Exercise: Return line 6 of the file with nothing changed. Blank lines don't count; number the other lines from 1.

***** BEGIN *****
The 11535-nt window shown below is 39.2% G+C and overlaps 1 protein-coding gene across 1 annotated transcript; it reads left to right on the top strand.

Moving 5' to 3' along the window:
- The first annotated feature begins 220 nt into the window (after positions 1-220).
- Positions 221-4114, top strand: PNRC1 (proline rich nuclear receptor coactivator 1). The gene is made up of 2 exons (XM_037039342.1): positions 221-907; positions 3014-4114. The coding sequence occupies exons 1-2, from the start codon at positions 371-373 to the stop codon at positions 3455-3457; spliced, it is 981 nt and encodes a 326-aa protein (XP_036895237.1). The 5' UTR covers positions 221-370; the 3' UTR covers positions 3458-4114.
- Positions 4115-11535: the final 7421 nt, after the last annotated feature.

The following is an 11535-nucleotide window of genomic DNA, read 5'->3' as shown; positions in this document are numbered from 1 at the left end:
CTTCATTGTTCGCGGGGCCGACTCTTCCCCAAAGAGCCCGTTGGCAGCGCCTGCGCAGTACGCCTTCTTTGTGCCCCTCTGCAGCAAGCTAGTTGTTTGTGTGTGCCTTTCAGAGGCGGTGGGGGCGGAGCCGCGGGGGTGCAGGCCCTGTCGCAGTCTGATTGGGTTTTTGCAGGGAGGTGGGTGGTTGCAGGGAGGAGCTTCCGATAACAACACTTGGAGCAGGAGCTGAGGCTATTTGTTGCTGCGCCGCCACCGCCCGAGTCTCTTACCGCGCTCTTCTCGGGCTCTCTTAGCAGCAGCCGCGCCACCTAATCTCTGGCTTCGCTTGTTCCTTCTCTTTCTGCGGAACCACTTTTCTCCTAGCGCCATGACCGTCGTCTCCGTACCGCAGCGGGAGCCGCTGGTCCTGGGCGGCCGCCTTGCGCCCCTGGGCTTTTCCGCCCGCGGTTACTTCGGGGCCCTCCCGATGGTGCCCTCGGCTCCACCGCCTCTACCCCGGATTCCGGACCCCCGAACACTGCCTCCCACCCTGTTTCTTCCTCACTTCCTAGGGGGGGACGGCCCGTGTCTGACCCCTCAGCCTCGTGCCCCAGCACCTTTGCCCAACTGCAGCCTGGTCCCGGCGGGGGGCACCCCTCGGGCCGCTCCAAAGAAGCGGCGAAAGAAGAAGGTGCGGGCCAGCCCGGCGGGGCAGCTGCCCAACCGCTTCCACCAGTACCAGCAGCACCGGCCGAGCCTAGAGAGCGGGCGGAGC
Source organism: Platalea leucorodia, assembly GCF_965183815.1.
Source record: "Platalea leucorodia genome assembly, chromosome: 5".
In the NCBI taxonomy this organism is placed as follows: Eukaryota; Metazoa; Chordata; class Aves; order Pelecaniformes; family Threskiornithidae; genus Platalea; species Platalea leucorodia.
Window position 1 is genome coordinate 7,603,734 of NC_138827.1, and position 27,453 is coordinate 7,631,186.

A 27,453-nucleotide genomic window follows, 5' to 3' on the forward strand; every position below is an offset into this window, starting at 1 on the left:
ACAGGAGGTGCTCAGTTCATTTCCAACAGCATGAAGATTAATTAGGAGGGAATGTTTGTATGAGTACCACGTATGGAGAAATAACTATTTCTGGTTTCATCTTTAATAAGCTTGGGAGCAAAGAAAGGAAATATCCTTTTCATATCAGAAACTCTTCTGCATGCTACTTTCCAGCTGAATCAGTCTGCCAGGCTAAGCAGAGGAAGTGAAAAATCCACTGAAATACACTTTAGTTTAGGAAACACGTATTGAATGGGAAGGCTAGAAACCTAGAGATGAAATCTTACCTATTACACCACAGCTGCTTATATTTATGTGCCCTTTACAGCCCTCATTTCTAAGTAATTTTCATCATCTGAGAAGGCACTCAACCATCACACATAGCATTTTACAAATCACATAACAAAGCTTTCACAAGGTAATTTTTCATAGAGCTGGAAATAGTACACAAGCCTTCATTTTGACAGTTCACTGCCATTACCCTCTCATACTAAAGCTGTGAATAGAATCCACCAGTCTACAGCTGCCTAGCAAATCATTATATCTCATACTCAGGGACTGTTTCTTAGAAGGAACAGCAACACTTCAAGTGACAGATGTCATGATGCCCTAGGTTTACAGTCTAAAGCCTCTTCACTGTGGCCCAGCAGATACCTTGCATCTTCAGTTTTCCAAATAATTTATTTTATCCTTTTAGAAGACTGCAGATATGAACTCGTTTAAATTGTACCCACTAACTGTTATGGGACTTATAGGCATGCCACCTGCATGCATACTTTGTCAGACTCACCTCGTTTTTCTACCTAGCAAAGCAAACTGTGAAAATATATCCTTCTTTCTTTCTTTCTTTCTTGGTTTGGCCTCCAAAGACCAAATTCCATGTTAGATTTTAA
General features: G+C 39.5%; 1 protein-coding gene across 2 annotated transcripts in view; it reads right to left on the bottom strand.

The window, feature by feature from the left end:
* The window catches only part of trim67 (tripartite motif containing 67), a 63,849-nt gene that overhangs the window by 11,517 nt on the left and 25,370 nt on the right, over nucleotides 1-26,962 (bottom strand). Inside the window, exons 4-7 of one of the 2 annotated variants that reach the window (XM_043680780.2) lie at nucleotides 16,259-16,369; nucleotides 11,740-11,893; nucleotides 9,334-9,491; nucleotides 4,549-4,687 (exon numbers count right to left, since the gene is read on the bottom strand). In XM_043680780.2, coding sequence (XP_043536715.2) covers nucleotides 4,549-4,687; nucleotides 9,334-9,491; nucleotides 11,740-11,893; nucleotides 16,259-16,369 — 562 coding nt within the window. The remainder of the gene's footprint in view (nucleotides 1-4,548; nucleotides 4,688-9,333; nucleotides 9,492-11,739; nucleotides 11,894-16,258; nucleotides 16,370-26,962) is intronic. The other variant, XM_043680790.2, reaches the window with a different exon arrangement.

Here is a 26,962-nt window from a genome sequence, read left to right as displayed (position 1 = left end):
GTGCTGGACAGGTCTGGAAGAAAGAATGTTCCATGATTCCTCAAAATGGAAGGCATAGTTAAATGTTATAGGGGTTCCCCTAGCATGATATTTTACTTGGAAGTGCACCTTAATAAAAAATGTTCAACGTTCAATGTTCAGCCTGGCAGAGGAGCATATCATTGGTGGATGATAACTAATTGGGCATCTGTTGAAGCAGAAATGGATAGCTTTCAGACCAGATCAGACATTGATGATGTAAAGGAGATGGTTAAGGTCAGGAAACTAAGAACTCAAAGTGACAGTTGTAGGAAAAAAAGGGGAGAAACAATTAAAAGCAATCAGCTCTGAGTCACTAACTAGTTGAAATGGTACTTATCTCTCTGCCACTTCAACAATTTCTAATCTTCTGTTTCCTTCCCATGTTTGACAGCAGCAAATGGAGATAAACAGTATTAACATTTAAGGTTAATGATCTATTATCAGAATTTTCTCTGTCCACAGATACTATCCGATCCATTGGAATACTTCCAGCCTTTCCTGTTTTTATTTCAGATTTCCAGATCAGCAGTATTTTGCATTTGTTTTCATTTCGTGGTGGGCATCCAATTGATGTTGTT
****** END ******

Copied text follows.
The following is an 11535-nucleotide window of genomic DNA, read 5'->3' as shown; positions in this document are numbered from 1 at the left end: